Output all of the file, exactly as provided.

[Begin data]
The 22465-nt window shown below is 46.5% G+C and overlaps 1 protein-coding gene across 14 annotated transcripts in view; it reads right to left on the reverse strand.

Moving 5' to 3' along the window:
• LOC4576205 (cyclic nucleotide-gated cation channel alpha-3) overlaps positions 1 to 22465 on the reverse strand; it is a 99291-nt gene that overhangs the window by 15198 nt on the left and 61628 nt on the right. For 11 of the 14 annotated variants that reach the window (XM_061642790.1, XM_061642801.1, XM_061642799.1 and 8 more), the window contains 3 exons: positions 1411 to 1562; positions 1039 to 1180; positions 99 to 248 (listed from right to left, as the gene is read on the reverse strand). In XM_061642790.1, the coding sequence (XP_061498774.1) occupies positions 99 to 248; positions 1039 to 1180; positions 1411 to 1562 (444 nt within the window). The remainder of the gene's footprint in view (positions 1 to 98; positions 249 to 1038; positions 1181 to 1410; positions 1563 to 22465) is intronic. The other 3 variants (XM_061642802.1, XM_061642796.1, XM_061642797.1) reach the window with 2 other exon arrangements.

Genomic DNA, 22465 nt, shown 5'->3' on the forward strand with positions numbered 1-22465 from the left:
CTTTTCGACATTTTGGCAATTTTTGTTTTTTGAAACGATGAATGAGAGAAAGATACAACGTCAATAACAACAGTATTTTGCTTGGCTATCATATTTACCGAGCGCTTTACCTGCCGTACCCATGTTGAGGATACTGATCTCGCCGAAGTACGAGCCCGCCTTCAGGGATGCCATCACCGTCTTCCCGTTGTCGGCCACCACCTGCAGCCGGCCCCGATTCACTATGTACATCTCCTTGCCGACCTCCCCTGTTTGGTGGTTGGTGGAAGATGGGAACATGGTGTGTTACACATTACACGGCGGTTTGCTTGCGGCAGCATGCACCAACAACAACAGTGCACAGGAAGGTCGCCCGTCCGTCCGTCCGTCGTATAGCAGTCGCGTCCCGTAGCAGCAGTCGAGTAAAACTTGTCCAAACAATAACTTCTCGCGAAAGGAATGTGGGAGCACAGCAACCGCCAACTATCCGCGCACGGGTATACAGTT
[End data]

The 22465-nt window shown below is 46.5% G+C and overlaps 1 protein-coding gene across 14 annotated transcripts in view; it reads right to left on the reverse strand.

Moving 5' to 3' along the window:
• LOC4576205 (cyclic nucleotide-gated cation channel alpha-3) overlaps positions 1 to 22465 on the reverse strand; it is a 99291-nt gene that overhangs the window by 15198 nt on the left and 61628 nt on the right. For 11 of the 14 annotated variants that reach the window (XM_061642790.1, XM_061642801.1, XM_061642799.1 and 8 more), the window contains 3 exons: positions 1411 to 1562; positions 1039 to 1180; positions 99 to 248 (listed from right to left, as the gene is read on the reverse strand). In XM_061642790.1, the coding sequence (XP_061498774.1) occupies positions 99 to 248; positions 1039 to 1180; positions 1411 to 1562 (444 nt within the window). The remainder of the gene's footprint in view (positions 1 to 98; positions 249 to 1038; positions 1181 to 1410; positions 1563 to 22465) is intronic. The other 3 variants (XM_061642802.1, XM_061642796.1, XM_061642797.1) reach the window with 2 other exon arrangements.

Genomic DNA, 22465 nt, shown 5'->3' on the forward strand with positions numbered 1-22465 from the left:
CTTTTCGACATTTTGGCAATTTTTGTTTTTTGAAACGATGAATGAGAGAAAGATACAACGTCAATAACAACAGTATTTTGCTTGGCTATCATATTTACCGAGCGCTTTACCTGCCGTACCCATGTTGAGGATACTGATCTCGCCGAAGTACGAGCCCGCCTTCAGGGATGCCATCACCGTCTTCCCGTTGTCGGCCACCACCTGCAGCCGGCCCCGATTCACTATGTACATCTCCTTGCCGACCTCCCCTGTTTGGTGGTTGGTGGAAGATGGGAACATGGTGTGTTACACATTACACGGCGGTTTGCTTGCGGCAGCATGCACCAACAACAACAGTGCACAGGAAGGTCGCCCGTCCGTCCGTCCGTCGTATAGCAGTCGCGTCCCGTAGCAGCAGTCGAGTAAAACTTGTCCAAACAATAACTTCTCGCGAAAGGAATGTGGGAGCACAGCAACCGCCAACTATCCGCGCACGGGTATACAGTT